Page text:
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July 14, 2022
By: TA Editorial Team

Let’s talk about sex. At TA, we have many conversations about embracing the hard truth, in order to know who we are in our skin and have a foundation from which we can grow. Sex is only just beginning to enter the wellness space as an integral part of holistic health. We tend to focus on exercise, diet, and sleep (and recently, mental health has entered the conversation in meaningful ways). But sex? We rarely talk about sexuality as an integrated part of total-body wellness.

Stripping the layers of taboo from this topic would require an entire thesis, but the hope is to gently illuminate and inspire more awareness around the way sex affects how we exist in our bodies, in ways that are linked to all other aspects of our health.

fitness and sex

Sexuality and Physical Wellness

The Tracy Anderson Method is all about integrating and harmonizing the mind, body, and soul. As part of the physical human experience, sexuality requires care and personal investment. This isn’t anything new. In fact, sexual health is an ancient concept. The teachings of Ayurveda, a natural system of medicine that originated in India more than 3,000 years ago, recognize sexual well-being as a pillar of a healthy life.

In Ayurvedic practice, there is a concept called ojas. Ojas is often defined as vitality, vigor, creational power, or life-force. It’s a kind of energy that is considered to boost fertility, sexual prowess, confidence, and attraction. Ayurveda affirms that your ojas is high when you live a healthy life, fuel your body with nourishing food, and get quality sleep. In contrast, ojas is said to decrease if we neglect our bodies, allow stress to accumulate, and consume processed foods. In this way, sexuality can be seen as a dynamic force that is woven into the fabric of your physical, mental, and spiritual wellness.

We at TA strive to decompartmentalize our health. That means seeing every part of the human experience as integrated elements of the same whole. Our sexual health is often kept for the privacy of the bedroom or the doctor’s office. But as with exercise, nutrition, and sleep, sex is a question of showing up for your body consistently, and adopting a holistic approach.

Reclaiming Bodily Agency

The World Health Organization says it best: Sexual health is “a state of physical, emotional, mental, and social well-being in relation to sexuality; it is not merely the absence of disease, dysfunction or infirmity. Sexual health requires a positive and respectful approach to sexuality and sexual relationships, as well as the possibility of having pleasurable and safe sexual experiences, free of coercion, discrimination and violence.”

Bearing this in mind, sexual health is not just about physical wellness—it’s a question of mindfulness, emotion, connection, and intuition. It’s really about having a conversation with your body, trusting your instincts, and fortifying the mind-body connection (things we cultivate in the practice of the Tracy Anderson Method). Especially in the aftermath of the Supreme Court decision to overturn Roe v. Wade, nurturing our relationship to our sexuality is more important than ever, as we navigate questions of reproductive health and justice.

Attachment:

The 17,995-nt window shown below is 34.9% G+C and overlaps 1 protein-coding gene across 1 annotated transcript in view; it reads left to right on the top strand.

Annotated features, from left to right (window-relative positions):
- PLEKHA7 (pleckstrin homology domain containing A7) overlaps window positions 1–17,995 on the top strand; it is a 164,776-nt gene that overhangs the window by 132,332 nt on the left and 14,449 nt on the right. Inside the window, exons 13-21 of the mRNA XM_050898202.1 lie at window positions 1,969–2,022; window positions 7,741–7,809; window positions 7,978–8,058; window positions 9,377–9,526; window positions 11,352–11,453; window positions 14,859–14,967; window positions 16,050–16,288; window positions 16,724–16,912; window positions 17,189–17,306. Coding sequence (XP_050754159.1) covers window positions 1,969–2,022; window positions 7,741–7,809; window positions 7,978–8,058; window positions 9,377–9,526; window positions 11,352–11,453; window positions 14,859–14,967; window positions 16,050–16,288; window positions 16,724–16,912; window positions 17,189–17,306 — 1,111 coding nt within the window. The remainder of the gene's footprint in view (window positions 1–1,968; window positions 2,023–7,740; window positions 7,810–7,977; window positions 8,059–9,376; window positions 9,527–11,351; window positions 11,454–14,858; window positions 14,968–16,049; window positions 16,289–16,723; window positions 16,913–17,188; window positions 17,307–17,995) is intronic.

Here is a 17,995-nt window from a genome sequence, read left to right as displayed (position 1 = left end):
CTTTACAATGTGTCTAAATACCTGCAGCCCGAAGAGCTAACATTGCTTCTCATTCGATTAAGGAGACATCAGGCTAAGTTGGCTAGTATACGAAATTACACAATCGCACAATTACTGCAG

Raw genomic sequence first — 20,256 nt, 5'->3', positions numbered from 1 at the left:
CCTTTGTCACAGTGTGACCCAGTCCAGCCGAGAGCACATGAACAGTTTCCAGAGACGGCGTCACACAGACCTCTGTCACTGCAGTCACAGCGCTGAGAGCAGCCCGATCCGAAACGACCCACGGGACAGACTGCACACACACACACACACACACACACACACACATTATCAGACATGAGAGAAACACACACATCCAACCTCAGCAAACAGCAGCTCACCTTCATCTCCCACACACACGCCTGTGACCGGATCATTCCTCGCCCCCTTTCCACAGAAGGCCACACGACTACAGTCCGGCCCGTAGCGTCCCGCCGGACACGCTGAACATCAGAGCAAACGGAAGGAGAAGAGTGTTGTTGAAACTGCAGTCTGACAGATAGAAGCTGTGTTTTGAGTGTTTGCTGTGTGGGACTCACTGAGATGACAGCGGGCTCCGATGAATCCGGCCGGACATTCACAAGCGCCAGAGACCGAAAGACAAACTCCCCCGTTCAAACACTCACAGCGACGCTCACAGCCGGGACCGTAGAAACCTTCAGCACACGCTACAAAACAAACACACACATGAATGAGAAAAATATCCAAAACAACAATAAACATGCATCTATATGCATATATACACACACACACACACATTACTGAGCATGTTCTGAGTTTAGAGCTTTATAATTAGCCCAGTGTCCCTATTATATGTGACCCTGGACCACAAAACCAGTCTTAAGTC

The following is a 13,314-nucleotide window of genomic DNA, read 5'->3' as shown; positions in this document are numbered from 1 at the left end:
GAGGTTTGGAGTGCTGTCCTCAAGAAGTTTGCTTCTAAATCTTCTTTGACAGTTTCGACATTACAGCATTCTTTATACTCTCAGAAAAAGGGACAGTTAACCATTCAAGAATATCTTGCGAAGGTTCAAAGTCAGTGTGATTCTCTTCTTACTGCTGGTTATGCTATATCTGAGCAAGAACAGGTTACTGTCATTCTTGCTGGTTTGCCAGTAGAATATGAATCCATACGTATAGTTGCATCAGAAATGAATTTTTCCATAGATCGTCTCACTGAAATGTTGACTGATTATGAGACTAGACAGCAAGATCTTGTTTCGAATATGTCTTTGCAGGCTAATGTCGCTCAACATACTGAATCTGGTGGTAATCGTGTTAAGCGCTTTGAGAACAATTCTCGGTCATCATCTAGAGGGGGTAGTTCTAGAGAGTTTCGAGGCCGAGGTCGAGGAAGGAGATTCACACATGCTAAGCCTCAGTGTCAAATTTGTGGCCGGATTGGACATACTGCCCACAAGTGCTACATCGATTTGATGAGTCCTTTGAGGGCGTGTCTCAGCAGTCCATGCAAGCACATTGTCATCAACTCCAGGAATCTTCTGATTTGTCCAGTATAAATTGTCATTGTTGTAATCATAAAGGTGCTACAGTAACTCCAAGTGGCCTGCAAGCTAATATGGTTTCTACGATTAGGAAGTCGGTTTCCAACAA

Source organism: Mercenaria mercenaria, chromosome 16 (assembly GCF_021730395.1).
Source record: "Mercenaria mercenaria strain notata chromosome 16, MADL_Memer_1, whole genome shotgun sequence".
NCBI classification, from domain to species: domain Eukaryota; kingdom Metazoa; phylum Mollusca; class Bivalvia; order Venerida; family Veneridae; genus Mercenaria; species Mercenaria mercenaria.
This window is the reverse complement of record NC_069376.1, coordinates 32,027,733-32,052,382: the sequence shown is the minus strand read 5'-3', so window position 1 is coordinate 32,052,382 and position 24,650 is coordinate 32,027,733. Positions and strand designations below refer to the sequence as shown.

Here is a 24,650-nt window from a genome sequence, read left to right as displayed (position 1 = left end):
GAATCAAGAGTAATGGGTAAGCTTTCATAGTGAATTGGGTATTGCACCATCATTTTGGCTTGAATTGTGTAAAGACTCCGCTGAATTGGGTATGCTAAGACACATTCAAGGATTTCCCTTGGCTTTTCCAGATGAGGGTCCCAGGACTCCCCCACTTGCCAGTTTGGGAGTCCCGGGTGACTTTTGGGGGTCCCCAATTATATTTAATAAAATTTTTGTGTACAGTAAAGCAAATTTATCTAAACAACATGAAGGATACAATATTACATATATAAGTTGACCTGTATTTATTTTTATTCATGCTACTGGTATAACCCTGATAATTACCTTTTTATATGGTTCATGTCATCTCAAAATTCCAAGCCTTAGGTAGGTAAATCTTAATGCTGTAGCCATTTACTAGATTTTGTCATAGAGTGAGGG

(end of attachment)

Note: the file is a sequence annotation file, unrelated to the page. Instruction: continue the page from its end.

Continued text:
Fitness and Pleasure

Now for the fun part! Movement is the cornerstone of the Tracy Anderson Method, so it’s interesting to explore the exciting relationship between exercise and sexual well-being.

Stress reduction

Most of us know that exercise produces endorphins, which reduces feelings of stress and anxiety. That directly impacts the quality of your sex life. Studies have shown that cortisol—nicknamed the “stress hormone”—actually lowers your libido. For men, that could entail erectile dysfunction. For women, that means less feelings of arousal, which could lead to physically uncomfortable or unsatisfactory sexual experiences.


Sexual desire is a complex balance between feeling attraction, and feeling attractive. When we feel good about ourselves, we automatically operate from a healthy mindset of abundance, and allow ourselves to feel desire. Working out is not about achieving a specific body. At TA, we celebrate bodily awareness and intelligence that empowers you inside your body. When you exercise regularly, you reclaim your physical self, and thereby take ownership over your sexuality.

The Big O

Regular exercise induces stronger orgasms. Movement increases circulation and blood flow throughout your body. Good circulation increases sensation, so you can imagine the possibility for pleasure increases exponentially with healthy blood flow. In addition, having a strong pelvic floor and leg muscles is associated with more intense orgasms.

The relationship between sexual health and fitness is multidimensional, and we hope this gives you food for thought to expand your definition of holistic health. Explore the Tracy Anderson Online Studio for a diverse bank of empowering workouts. It’s total-body health, from the inside out.